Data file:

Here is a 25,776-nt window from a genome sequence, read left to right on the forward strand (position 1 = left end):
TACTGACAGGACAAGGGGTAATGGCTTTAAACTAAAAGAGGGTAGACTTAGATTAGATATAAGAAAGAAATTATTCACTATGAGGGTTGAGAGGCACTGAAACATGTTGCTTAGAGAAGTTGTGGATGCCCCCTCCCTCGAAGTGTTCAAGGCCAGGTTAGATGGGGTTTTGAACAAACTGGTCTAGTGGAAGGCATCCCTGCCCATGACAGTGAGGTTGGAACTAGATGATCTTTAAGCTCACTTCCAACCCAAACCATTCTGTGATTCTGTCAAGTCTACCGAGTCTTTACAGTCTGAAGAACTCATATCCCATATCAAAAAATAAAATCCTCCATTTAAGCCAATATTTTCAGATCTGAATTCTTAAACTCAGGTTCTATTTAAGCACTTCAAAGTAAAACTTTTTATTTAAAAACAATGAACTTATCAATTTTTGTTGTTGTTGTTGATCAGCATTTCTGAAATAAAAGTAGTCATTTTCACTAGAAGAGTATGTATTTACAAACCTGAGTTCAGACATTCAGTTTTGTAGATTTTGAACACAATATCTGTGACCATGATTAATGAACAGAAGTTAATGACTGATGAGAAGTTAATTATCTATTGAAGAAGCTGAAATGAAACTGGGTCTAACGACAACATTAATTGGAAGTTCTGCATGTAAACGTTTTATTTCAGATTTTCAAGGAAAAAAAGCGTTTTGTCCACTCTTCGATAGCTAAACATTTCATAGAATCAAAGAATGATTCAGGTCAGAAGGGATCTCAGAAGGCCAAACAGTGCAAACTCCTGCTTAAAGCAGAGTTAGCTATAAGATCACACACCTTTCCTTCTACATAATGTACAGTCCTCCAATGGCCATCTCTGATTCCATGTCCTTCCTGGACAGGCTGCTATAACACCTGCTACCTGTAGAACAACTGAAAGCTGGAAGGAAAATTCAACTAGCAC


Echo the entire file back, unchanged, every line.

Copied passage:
Here is a 25,776-nt window from a genome sequence, read left to right on the forward strand (position 1 = left end):
TACTGACAGGACAAGGGGTAATGGCTTTAAACTAAAAGAGGGTAGACTTAGATTAGATATAAGAAAGAAATTATTCACTATGAGGGTTGAGAGGCACTGAAACATGTTGCTTAGAGAAGTTGTGGATGCCCCCTCCCTCGAAGTGTTCAAGGCCAGGTTAGATGGGGTTTTGAACAAACTGGTCTAGTGGAAGGCATCCCTGCCCATGACAGTGAGGTTGGAACTAGATGATCTTTAAGCTCACTTCCAACCCAAACCATTCTGTGATTCTGTCAAGTCTACCGAGTCTTTACAGTCTGAAGAACTCATATCCCATATCAAAAAATAAAATCCTCCATTTAAGCCAATATTTTCAGATCTGAATTCTTAAACTCAGGTTCTATTTAAGCACTTCAAAGTAAAACTTTTTATTTAAAAACAATGAACTTATCAATTTTTGTTGTTGTTGTTGATCAGCATTTCTGAAATAAAAGTAGTCATTTTCACTAGAAGAGTATGTATTTACAAACCTGAGTTCAGACATTCAGTTTTGTAGATTTTGAACACAATATCTGTGACCATGATTAATGAACAGAAGTTAATGACTGATGAGAAGTTAATTATCTATTGAAGAAGCTGAAATGAAACTGGGTCTAACGACAACATTAATTGGAAGTTCTGCATGTAAACGTTTTATTTCAGATTTTCAAGGAAAAAAAGCGTTTTGTCCACTCTTCGATAGCTAAACATTTCATAGAATCAAAGAATGATTCAGGTCAGAAGGGATCTCAGAAGGCCAAACAGTGCAAACTCCTGCTTAAAGCAGAGTTAGCTATAAGATCACACACCTTTCCTTCTACATAATGTACAGTCCTCCAATGGCCATCTCTGATTCCATGTCCTTCCTGGACAGGCTGCTATAACACCTGCTACCTGTAGAACAACTGAAAGCTGGAAGGAAAATTCAACTAGCAC